AH: Well, actually, they're talking, but the music is so loud that you don't hear them. So it's not like The Bellboy, where Jerry Lewis is stumbling around refusing to talk in a world of talkers. It's that, in that particular time that we're seeing them, which is the nighttime, when they're driving and going to clubs, the music is so loud that they have to yell. But there's no reason to think that those guys wouldn't talk. So people go, "But that's like mime!" But, no, it isn't. It just happens to be loud and they're yelling. But they're doing that whole, "Do you wanna dance?" and, "Who, me? Him?" thing. Meaningful dialogue is occurring. It's just…


O: That people can't hear them.

AH: Right. It's not like Jacques Tati.

O: So you wouldn't compare A Night At The Roxbury to the work of Jacques Tati. You didn't pitch it as, like, Mon Oncle at the disco or anything.


CK: Mon Oncle de Disco, right.

O: But for the movie, you had to come up with a backstory for the characters, right?


AH: Yeah, but like every movie or story, you have to start with the spark of a scene or a character or…

CK: Like The Blues Brothers.

AH: And then you have to make up backstories for all the characters. Any script you write, you have to give them whole identities.


CK: There were the same questions with Wayne's World or The Blues Brothers. I mean, all you know is that they're brothers. And they sing the blues. Together. You don't know anything else.

AH: You know, Wayne and Garth were supposed to be kids, and they wanted to have their own show. You know that [the Roxbury Guys] want to have a good time on Saturday night, and…


CK: And bop their heads.

AH: They want to get girlfriends and dance and get into cool places, and nobody wants them. So you figure, "What happens to them during the day?" They work for their father, who doesn't want them, either. It's just a continuation of who they are.


O: Did you think about giving them different backstories?

CK: Yeah. You're thinking, "Should they be brothers? Should they be individuals?" Should they be New York or should they be L.A?


AH: But they look so much like brothers.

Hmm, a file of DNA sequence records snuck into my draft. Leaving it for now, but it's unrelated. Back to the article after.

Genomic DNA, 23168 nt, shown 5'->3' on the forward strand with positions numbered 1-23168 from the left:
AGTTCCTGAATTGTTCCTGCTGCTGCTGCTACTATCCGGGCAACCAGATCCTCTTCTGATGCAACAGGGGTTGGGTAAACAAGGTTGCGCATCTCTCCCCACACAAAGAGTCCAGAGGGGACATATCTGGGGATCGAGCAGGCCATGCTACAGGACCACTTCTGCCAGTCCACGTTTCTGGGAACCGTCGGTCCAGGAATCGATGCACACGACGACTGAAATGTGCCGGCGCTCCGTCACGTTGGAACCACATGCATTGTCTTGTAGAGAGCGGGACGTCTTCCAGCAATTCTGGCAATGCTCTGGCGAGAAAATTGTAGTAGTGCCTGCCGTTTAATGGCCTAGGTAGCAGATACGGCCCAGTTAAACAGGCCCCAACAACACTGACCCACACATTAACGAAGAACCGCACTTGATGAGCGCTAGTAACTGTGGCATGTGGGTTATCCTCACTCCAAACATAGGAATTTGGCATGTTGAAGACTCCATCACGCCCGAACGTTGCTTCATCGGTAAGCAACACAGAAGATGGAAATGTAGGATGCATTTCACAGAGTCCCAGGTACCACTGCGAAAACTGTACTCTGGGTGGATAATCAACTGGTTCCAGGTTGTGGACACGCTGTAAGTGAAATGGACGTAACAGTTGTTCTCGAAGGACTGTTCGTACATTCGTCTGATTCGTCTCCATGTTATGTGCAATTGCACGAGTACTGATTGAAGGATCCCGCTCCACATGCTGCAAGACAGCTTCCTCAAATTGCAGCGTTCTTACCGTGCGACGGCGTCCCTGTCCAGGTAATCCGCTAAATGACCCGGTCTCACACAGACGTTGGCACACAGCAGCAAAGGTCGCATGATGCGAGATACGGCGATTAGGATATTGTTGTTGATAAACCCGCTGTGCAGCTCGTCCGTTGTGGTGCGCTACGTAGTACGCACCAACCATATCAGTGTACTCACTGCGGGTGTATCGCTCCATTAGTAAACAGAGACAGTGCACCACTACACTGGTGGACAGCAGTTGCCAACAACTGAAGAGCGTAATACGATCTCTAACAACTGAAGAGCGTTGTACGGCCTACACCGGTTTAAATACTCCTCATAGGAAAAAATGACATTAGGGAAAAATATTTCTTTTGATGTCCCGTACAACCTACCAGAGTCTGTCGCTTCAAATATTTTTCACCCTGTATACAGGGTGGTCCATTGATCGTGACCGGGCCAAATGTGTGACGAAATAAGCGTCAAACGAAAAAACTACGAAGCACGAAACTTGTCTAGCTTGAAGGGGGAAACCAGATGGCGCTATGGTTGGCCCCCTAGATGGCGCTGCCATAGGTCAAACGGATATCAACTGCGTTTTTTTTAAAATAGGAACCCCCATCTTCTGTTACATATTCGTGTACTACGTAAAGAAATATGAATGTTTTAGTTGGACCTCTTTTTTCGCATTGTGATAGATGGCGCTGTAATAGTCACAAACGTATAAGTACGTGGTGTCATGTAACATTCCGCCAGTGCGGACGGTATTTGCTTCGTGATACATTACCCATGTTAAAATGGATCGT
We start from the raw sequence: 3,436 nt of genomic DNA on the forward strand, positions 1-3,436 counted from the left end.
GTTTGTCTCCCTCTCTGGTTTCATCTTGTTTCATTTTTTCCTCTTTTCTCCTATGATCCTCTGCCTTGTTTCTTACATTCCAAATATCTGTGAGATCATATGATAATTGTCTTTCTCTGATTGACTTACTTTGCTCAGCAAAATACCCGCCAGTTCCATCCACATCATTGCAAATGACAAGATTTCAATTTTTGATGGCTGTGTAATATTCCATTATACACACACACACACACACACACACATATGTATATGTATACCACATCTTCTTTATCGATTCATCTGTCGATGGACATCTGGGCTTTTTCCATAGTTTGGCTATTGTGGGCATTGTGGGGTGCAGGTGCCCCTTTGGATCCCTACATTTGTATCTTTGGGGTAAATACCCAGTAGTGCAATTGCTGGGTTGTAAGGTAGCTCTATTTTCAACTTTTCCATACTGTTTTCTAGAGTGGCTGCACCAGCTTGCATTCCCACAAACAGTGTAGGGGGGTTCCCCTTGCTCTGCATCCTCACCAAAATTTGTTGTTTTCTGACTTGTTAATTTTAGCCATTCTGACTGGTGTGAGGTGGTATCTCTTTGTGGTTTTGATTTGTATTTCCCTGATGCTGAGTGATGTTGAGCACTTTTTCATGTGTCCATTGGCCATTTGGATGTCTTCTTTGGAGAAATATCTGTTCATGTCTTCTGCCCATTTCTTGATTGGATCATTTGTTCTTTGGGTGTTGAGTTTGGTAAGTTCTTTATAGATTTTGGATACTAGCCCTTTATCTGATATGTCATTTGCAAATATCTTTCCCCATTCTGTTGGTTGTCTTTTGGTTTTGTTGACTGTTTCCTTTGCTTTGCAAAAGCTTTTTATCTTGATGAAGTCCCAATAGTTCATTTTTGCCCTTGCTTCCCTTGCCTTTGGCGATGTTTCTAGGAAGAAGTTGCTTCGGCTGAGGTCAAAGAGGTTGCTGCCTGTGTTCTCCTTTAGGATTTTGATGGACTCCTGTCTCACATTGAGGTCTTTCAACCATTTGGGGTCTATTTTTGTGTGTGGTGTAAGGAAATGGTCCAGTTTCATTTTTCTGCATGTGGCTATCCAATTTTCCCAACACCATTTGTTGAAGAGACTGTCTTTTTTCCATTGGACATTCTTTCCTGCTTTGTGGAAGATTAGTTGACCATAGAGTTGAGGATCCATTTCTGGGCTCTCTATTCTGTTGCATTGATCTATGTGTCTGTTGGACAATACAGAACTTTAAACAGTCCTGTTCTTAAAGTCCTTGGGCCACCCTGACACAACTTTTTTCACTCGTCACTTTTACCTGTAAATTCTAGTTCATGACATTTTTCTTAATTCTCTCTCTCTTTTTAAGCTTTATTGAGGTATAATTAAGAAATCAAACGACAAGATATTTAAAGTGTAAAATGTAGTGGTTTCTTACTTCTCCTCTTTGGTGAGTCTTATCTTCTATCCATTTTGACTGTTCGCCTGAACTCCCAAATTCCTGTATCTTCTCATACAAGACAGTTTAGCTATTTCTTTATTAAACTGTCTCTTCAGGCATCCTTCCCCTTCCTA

CK: [Laughs.] Oh yeah, exactly. It's funny that they're brothers, because they don't look at all alike. At first, they might have had separate backstories, but it turned out to just be funnier if they were brothers.


AH: And if you don't explain why one is short and Jewish and the other was tall and WASP-y. [Laughs.]

O: But aren't they supposed to be Lebanese?

CK: Middle Eastern.

AH: There are a lot of people in Beverly Hills who come from the Middle East, who are very much a part of the Beverly Hills fabric, and their kids grew up with the privileges of Beverly Hills. And yet they still have to deal with a lot of the prejudice against them, for being foreign-born. So it's that combination of, "You have stuff but you're not really an insider" that worked.


O: Also, in the sketches, the characters are from New York.

CK: Right. It's easier to have things take place in New York when you're writing it in New York. But then we thought about the film, and, if it was in New York, you'd have the whole "crossing the bridge into paradise" thing from Saturday Night Fever.


O: And 54.

AH: Did you see 54?

O: Yes. It's safe to say that I'm not very fond of that film. Apparently it was re-edited very heavily.


AH: They re-shot a lot of it. I sometimes think it's better to go with a bad movie that is true to a certain point of view than to take something and make people try to like it when they're not supposed to.

O: It seems like there's this big glut of movies about disco right now.

CK: But this is the funny one.

AH: This one treats disco like it should be treated. It's fun.

O: What do you think is the significance of disco in the film?